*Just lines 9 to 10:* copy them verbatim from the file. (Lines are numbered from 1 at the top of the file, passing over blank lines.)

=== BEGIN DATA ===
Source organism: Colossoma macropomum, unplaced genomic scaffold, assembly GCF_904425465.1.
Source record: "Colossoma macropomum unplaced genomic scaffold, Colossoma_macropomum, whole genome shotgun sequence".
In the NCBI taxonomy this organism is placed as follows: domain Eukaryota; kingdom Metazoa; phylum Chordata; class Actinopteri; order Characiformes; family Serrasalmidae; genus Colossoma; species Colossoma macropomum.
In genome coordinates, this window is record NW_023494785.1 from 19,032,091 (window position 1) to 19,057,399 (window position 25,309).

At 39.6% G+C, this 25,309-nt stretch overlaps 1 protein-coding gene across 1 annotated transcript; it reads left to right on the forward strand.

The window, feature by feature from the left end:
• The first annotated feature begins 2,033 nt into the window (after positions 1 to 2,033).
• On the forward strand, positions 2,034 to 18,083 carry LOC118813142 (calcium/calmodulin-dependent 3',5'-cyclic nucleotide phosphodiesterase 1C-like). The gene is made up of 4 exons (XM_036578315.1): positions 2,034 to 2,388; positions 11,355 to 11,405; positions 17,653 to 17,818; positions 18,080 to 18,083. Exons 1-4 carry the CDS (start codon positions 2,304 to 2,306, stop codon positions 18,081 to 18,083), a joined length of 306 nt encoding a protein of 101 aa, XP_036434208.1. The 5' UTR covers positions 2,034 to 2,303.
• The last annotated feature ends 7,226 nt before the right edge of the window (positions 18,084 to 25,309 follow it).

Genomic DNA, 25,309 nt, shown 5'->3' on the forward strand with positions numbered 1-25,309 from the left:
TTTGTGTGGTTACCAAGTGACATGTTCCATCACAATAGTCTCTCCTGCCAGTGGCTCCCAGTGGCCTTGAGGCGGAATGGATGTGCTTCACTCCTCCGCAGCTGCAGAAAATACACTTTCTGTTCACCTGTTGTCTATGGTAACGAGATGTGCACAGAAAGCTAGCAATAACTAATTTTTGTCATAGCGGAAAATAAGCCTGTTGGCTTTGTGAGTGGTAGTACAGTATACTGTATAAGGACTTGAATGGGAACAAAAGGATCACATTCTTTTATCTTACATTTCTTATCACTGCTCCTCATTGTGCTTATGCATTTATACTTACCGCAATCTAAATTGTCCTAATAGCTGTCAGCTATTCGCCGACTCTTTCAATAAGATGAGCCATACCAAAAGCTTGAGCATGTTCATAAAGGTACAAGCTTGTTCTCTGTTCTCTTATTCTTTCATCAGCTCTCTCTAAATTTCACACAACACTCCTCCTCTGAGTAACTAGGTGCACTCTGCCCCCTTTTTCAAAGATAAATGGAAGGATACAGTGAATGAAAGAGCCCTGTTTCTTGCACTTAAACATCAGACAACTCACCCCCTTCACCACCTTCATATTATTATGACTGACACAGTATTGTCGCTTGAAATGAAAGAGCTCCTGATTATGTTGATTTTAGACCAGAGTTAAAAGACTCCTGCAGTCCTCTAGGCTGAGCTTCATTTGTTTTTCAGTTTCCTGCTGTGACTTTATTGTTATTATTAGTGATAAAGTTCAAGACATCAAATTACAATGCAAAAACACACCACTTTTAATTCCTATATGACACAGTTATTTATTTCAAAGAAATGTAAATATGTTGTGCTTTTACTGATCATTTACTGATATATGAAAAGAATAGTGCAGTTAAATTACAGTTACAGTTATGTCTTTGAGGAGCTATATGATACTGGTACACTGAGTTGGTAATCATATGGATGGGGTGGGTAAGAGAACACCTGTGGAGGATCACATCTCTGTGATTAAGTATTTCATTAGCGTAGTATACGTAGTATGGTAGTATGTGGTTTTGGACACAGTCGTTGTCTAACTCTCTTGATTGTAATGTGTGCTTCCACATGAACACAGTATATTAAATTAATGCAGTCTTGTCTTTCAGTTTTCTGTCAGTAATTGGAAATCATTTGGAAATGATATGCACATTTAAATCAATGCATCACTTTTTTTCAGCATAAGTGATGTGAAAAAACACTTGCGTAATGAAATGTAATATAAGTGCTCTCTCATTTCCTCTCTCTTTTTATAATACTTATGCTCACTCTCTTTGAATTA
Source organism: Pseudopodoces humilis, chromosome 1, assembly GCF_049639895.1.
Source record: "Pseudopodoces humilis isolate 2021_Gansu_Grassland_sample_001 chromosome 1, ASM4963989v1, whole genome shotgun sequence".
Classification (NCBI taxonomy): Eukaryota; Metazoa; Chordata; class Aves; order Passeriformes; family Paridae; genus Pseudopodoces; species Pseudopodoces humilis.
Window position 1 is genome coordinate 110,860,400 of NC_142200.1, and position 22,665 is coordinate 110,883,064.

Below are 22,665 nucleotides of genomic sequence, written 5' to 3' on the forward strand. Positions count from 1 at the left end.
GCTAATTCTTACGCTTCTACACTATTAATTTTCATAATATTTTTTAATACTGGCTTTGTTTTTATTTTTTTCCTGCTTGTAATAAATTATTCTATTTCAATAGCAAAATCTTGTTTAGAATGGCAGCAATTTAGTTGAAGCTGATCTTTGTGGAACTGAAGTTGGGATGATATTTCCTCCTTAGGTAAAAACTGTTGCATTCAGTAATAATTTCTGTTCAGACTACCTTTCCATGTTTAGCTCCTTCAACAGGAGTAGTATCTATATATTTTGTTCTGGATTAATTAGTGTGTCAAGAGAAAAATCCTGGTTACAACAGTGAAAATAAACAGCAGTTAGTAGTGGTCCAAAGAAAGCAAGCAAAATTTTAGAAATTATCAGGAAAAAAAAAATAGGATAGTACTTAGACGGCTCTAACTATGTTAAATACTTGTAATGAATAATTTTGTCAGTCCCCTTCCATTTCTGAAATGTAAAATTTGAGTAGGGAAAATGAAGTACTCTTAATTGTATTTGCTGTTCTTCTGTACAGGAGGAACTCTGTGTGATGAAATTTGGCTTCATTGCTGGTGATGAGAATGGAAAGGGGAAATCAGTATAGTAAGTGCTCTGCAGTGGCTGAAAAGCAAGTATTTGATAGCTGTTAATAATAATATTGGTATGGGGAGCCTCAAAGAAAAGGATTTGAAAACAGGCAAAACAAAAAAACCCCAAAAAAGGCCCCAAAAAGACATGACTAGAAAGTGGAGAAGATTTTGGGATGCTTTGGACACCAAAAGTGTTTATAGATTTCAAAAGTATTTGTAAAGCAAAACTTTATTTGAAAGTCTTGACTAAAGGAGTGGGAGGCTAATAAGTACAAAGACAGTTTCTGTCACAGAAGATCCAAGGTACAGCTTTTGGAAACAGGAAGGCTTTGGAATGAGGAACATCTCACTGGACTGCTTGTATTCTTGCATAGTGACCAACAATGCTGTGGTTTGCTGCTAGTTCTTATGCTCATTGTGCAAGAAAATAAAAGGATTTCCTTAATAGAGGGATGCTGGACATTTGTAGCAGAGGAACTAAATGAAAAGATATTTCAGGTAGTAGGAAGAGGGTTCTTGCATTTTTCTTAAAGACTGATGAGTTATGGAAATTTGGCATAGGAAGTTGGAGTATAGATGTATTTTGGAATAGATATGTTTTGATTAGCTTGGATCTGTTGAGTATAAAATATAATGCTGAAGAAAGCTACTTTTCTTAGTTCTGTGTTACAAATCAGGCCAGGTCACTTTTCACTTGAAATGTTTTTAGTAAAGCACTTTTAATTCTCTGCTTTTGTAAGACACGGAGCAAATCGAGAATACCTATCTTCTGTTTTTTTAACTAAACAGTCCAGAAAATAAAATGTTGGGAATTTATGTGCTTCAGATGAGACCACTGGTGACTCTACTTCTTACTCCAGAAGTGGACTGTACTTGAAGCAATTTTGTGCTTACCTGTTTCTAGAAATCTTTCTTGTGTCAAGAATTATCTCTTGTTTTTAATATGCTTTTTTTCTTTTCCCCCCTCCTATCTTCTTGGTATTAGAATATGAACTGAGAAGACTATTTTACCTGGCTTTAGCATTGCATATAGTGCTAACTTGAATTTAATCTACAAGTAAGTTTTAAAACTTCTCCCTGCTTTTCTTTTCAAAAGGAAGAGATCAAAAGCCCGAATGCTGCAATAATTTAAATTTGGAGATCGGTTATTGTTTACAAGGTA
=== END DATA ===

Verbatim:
• The last annotated feature ends 7,226 nt before the right edge of the window (positions 18,084 to 25,309 follow it).

Genomic DNA, 25,309 nt, shown 5'->3' on the forward strand with positions numbered 1-25,309 from the left: